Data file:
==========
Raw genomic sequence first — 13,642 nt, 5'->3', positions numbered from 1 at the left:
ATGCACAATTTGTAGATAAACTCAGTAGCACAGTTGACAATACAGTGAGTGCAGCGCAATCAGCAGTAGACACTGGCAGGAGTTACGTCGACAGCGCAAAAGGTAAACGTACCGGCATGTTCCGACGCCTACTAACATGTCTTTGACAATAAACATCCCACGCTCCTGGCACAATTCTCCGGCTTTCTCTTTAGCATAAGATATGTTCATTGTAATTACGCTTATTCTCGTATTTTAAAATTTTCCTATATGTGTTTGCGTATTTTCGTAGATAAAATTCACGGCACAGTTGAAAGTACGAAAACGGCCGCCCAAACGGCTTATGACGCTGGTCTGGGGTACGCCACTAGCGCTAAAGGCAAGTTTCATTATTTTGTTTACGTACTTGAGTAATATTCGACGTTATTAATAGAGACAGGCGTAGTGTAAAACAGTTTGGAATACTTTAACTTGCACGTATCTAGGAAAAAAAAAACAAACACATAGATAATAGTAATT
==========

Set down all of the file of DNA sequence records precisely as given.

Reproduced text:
Raw genomic sequence first — 13,642 nt, 5'->3', positions numbered from 1 at the left:
ATGCACAATTTGTAGATAAACTCAGTAGCACAGTTGACAATACAGTGAGTGCAGCGCAATCAGCAGTAGACACTGGCAGGAGTTACGTCGACAGCGCAAAAGGTAAACGTACCGGCATGTTCCGACGCCTACTAACATGTCTTTGACAATAAACATCCCACGCTCCTGGCACAATTCTCCGGCTTTCTCTTTAGCATAAGATATGTTCATTGTAATTACGCTTATTCTCGTATTTTAAAATTTTCCTATATGTGTTTGCGTATTTTCGTAGATAAAATTCACGGCACAGTTGAAAGTACGAAAACGGCCGCCCAAACGGCTTATGACGCTGGTCTGGGGTACGCCACTAGCGCTAAAGGCAAGTTTCATTATTTTGTTTACGTACTTGAGTAATATTCGACGTTATTAATAGAGACAGGCGTAGTGTAAAACAGTTTGGAATACTTTAACTTGCACGTATCTAGGAAAAAAAAAACAAACACATAGATAATAGTAATT